After convincing several engineers to sponsor his structure and finding investors to pay $400,000 for construction, the committee finally approved Ferris' idea on November 29, 1892. His partner, William F. Gronau, was assigned the design detail and construction responsibility, while Ferris took on the responsibility to secure the concession. The United States was going through a period of depression in 1893, so financing the entire project was extremely difficult. Ferris also had to contact several companies in the East and Midwest for the production of parts needed to build the wheel. Many components were manufactured in Cleveland and Youngstown, Ohio, and in Pittsburgh and Bethlehem, Pennsylvania. These parts were then loaded onto 150 railroad cars and shipped to Chicago where the excavations were under way. The major task Ferris had to conquer in January 1893 was the pouring of the concrete footings. With temperatures below freezing, the crews dug as quickly as possible. At about 35 feet down the cubic blocks of concrete were poured while steam was used to keep them from freezing.
After the foundation was built, the two parallel towers were next on the agenda. They were built out of vertical posts and horizontal braces that were supported with crisscrossed rolled-metal rods. Plate-iron girders were placed on the bottom of the wheel for more strength and support. Upon completion of the towers, the main component, the wheel, needed to be put into place. The 45-ton axle was fastened to the two towers with spokes, beams, and iron rods for safety and stability. The addition to the monstrous wheel was the thousand-horsepower horizontal coal-fired steam engine needed for rotation. A Westinghouse air brake was also installed in case the wheel needed to stop immediately. The finished product rose to a height of about 264 feet with a circumference of about 825 feet; the 4,000 ton ride carried 36 passenger cars that could hold more than 2,000 people at a time. Ferris's wheel proved able to withstand the vicious Chicago winds with its strength and stability, according to the American National Biography. Ferris designed and built a structure that would never be forgotten.
On June 16, 1893, the Ferris wheel was open to the public at the Chicago Exposition. According to the Pittsburgh Commercial Gazette, Mrs. Ferris made a toast to her husband while in one of the passenger cars on the Ferris wheel. She toasted the health of her husband and the success of the Ferris wheel. At first, many visitors were afraid to ride on such an enormous wheel, but the fear soon subsided as more passengers ventured into the nicely designed passenger cars. For 19 weeks the Ferris wheel made over 10,000 revolutions without incident and carried more than 1.5 million passengers who paid 50 cents for a 20-minute ride. During this time, the Ferris wheel brought in over $750,000 in profit for the Chicago Exposition, according to the Inventor of the Week Archive. Once the Chicago Exposition closed, the wheel made its final appearance in St. Louis, Missouri, at the 1904 Louisiana Purchase Exposition.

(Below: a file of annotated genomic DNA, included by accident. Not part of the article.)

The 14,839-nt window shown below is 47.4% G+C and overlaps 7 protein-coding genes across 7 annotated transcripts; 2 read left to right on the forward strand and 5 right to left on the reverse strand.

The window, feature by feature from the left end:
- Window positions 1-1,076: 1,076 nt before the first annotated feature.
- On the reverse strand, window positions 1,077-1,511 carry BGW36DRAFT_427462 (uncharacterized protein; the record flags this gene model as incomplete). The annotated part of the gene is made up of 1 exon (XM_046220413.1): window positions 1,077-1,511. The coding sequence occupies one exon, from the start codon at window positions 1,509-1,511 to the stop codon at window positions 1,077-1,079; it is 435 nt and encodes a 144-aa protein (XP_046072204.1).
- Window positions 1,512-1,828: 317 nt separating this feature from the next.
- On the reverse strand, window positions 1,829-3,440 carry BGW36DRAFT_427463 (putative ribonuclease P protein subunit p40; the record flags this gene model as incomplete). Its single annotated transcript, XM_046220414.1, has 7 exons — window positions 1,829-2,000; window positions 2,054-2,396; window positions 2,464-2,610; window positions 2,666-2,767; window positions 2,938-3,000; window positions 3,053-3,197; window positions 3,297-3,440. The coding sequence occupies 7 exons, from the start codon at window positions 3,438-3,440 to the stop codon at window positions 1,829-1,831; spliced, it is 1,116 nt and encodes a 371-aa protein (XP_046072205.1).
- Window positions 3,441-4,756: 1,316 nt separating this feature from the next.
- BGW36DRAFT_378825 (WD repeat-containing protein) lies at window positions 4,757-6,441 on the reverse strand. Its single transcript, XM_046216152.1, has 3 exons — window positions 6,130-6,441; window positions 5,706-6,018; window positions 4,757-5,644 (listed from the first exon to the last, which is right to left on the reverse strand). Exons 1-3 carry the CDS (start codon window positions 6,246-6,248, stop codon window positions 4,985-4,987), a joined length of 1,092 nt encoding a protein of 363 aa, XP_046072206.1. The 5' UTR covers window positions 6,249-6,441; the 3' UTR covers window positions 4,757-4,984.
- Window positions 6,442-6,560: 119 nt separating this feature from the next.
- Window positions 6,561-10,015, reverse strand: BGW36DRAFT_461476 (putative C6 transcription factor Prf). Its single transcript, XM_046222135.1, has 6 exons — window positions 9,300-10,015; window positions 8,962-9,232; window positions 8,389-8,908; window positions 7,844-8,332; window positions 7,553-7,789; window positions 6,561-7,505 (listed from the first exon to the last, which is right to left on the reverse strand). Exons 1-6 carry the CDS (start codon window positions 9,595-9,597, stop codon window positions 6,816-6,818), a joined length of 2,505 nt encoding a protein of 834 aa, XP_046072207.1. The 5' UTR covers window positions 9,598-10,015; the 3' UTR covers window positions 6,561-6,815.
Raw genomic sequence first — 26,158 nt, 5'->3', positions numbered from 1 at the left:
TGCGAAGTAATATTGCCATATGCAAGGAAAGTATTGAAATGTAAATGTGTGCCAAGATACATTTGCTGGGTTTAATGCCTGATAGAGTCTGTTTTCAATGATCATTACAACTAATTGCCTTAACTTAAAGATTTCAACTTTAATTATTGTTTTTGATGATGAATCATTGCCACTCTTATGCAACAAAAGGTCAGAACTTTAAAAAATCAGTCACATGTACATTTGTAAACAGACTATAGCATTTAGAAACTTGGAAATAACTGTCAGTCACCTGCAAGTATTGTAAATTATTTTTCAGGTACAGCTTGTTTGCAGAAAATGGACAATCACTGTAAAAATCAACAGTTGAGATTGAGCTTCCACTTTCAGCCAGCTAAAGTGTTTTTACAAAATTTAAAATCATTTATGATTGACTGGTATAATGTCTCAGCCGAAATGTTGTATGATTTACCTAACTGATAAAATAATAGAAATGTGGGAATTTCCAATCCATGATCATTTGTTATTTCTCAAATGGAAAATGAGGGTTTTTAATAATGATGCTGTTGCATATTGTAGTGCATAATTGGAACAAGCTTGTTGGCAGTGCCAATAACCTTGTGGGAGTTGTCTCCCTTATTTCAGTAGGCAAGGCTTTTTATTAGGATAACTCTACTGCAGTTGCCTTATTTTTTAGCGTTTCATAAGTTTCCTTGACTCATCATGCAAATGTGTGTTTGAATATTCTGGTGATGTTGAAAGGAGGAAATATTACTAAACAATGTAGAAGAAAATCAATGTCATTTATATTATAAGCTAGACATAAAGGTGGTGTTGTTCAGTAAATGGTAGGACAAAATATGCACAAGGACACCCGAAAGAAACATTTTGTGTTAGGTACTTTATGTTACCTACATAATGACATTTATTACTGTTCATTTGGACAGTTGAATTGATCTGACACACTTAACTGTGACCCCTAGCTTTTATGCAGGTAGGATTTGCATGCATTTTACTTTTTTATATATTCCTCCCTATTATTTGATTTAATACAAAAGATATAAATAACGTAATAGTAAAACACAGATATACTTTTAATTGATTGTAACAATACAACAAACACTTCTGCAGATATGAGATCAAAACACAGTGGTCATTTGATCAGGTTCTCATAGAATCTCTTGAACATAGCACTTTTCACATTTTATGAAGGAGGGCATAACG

Finally, May 11, 1906, the Ferris wheel was dynamited as the novelty came to an end. Ferris did not experience the destruction of his marvelous creation because he passed away on November 21, 1896, in Pittsburgh, Pennsylvania, without his wife by his side. She previously returned to her hometown in Canton, Ohio, when their childless marriage came to an end. The American National Biography stated that Ferris died from typhoid fever; however, complications from kidney disease could have played a role in the cause of his death. Suicide also seemed like a rational possibility because Ferris was alone and bankrupt at the time of his death. Some believe his overwhelming sadness was the driving force to take his own life.
According to Judith Adams-Volpe from the American National Biography, Ferris' partners Gustave Kaufman and D.W. McNaugher gave a praiseworthy eulogy of Ferris; they said, "He was always bright, hopeful and full of anticipation of good results from all the ventures he had on hand. These feelings he could always impart to whomever he addressed in a most wonderful degree, and therein laid the key not of his success. In most darkened and troubled times, he was ever looking for the sunshine soon to come, he died a martyr to his ambition for fame and prominence." Ferris earned a reputation as one of the most daring entrepreneurs, optimists, and engineers of the nineteenth century in the United States. The Ferris wheel brightened the horizon for new technologies and inventions that could be possible with imagination and determination. "The feverish pace of his engineering projects and businesses mirrored the accomplishments of U.S. engineers who created a civilization for a new country," Adams-Volpe stated. Ferris became a subject of interest to many people, especially Erik Larson who based his book, The Devil in the White City, on the Chicago's World Fair in 1893. Larson wrote about the true story of the architect who created the World Fair and the serial killer who murdered his victims in the fair. Throughout the suspenseful book the Ferris wheel was one of the major attractions at the World's Fair.
Today most amusement parks and carnivals around the world have smaller versions of Ferris wheels as well as more complex versions, such as the London Eye and the Vienna Prater wheel. Even though these amusement parks have new improved structures, such as roller coasters, the Ferris wheel will always be a legendary part of each and every park. Ferris left behind an unforgotten legacy after he passed away. His success as an engineer and as an inventor is now admired and appreciated as people wait in line to ride the legendary Ferris wheel.
"266 Feet in Air." Pittsburgh Commercial Gazette 17 June 1893.